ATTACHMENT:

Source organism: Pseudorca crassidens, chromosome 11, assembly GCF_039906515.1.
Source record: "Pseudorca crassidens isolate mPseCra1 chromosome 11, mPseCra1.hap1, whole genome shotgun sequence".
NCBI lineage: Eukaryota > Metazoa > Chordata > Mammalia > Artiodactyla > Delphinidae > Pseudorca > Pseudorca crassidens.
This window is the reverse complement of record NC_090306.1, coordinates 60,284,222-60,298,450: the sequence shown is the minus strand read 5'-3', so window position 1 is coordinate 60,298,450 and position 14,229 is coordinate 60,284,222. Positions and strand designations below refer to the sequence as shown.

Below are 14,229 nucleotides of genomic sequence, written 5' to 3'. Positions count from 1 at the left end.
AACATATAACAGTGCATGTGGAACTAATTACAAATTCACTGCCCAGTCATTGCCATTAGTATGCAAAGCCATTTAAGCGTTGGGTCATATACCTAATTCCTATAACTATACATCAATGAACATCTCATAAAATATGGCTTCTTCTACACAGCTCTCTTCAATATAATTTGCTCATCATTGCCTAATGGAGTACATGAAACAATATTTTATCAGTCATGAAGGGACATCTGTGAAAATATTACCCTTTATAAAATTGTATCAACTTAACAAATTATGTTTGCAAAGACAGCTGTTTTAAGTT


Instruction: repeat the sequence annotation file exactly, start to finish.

Source organism: Pseudorca crassidens, chromosome 11, assembly GCF_039906515.1.
Source record: "Pseudorca crassidens isolate mPseCra1 chromosome 11, mPseCra1.hap1, whole genome shotgun sequence".
NCBI lineage: Eukaryota > Metazoa > Chordata > Mammalia > Artiodactyla > Delphinidae > Pseudorca > Pseudorca crassidens.
This window is the reverse complement of record NC_090306.1, coordinates 60,284,222-60,298,450: the sequence shown is the minus strand read 5'-3', so window position 1 is coordinate 60,298,450 and position 14,229 is coordinate 60,284,222. Positions and strand designations below refer to the sequence as shown.

Below are 14,229 nucleotides of genomic sequence, written 5' to 3'. Positions count from 1 at the left end.
AACATATAACAGTGCATGTGGAACTAATTACAAATTCACTGCCCAGTCATTGCCATTAGTATGCAAAGCCATTTAAGCGTTGGGTCATATACCTAATTCCTATAACTATACATCAATGAACATCTCATAAAATATGGCTTCTTCTACACAGCTCTCTTCAATATAATTTGCTCATCATTGCCTAATGGAGTACATGAAACAATATTTTATCAGTCATGAAGGGACATCTGTGAAAATATTACCCTTTATAAAATTGTATCAACTTAACAAATTATGTTTGCAAAGACAGCTGTTTTAAGTT